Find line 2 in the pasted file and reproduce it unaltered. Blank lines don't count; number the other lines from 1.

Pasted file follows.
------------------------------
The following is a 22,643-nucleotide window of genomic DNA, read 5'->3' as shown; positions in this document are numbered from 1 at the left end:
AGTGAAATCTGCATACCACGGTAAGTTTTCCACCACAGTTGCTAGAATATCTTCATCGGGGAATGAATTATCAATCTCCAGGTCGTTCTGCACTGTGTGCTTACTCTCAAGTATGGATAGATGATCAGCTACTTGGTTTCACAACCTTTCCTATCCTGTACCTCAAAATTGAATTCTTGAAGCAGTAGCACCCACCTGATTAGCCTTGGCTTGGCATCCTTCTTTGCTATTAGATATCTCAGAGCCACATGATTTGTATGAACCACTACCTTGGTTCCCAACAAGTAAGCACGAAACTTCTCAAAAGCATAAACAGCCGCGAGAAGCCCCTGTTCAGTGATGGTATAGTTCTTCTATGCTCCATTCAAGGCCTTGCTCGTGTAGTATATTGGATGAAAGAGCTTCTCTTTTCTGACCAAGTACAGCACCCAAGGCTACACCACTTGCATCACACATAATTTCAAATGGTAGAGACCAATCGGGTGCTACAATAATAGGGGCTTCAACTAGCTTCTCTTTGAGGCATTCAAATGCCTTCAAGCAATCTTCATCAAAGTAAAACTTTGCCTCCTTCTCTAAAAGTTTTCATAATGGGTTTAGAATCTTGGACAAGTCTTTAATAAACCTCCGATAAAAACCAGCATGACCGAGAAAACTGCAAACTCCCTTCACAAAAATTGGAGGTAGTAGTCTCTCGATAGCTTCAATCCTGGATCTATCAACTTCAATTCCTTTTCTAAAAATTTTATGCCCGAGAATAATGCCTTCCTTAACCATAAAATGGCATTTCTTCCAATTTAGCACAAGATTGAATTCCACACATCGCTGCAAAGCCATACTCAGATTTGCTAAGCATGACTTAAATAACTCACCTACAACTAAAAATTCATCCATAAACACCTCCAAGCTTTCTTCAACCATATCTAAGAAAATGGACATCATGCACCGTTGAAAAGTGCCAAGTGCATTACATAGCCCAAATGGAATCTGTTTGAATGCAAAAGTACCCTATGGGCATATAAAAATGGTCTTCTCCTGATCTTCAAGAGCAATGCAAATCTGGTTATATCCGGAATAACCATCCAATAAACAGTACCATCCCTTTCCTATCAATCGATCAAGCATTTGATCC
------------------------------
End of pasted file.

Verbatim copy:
AGTGAAATCTGCATACCACGGTAAGTTTTCCACCACAGTTGCTAGAATATCTTCATCGGGGAATGAATTATCAATCTCCAGGTCGTTCTGCACTGTGTGCTTACTCTCAAGTATGGATAGATGATCAGCTACTTGGTTTCACAACCTTTCCTATCCTGTACCTCAAAATTGAATTCTTGAAGCAGTAGCACCCACCTGATTAGCCTTGGCTTGGCATCCTTCTTTGCTATTAGATATCTCAGAGCCACATGATTTGTATGAACCACTACCTTGGTTCCCAACAAGTAAGCACGAAACTTCTCAAAAGCATAAACAGCCGCGAGAAGCCCCTGTTCAGTGATGGTATAGTTCTTCTATGCTCCATTCAAGGCCTTGCTCGTGTAGTATATTGGATGAAAGAGCTTCTCTTTTCTGACCAAGTACAGCACCCAAGGCTACACCACTTGCATCACACATAATTTCAAATGGTAGAGACCAATCGGGTGCTACAATAATAGGGGCTTCAACTAGCTTCTCTTTGAGGCATTCAAATGCCTTCAAGCAATCTTCATCAAAGTAAAACTTTGCCTCCTTCTCTAAAAGTTTTCATAATGGGTTTAGAATCTTGGACAAGTCTTTAATAAACCTCCGATAAAAACCAGCATGACCGAGAAAACTGCAAACTCCCTTCACAAAAATTGGAGGTAGTAGTCTCTCGATAGCTTCAATCCTGGATCTATCAACTTCAATTCCTTTTCTAAAAATTTTATGCCCGAGAATAATGCCTTCCTTAACCATAAAATGGCATTTCTTCCAATTTAGCACAAGATTGAATTCCACACATCGCTGCAAAGCCATACTCAGATTTGCTAAGCATGACTTAAATAACTCACCTACAACTAAAAATTCATCCATAAACACCTCCAAGCTTTCTTCAACCATATCTAAGAAAATGGACATCATGCACCGTTGAAAAGTGCCAAGTGCATTACATAGCCCAAATGGAATCTGTTTGAATGCAAAAGTACCCTATGGGCATATAAAAATGGTCTTCTCCTGATCTTCAAGAGCAATGCAAATCTGGTTATATCCGGAATAACCATCCAATAAACAGTACCATCCCTTTCCTATCAATCGATCAAGCATTTGATCC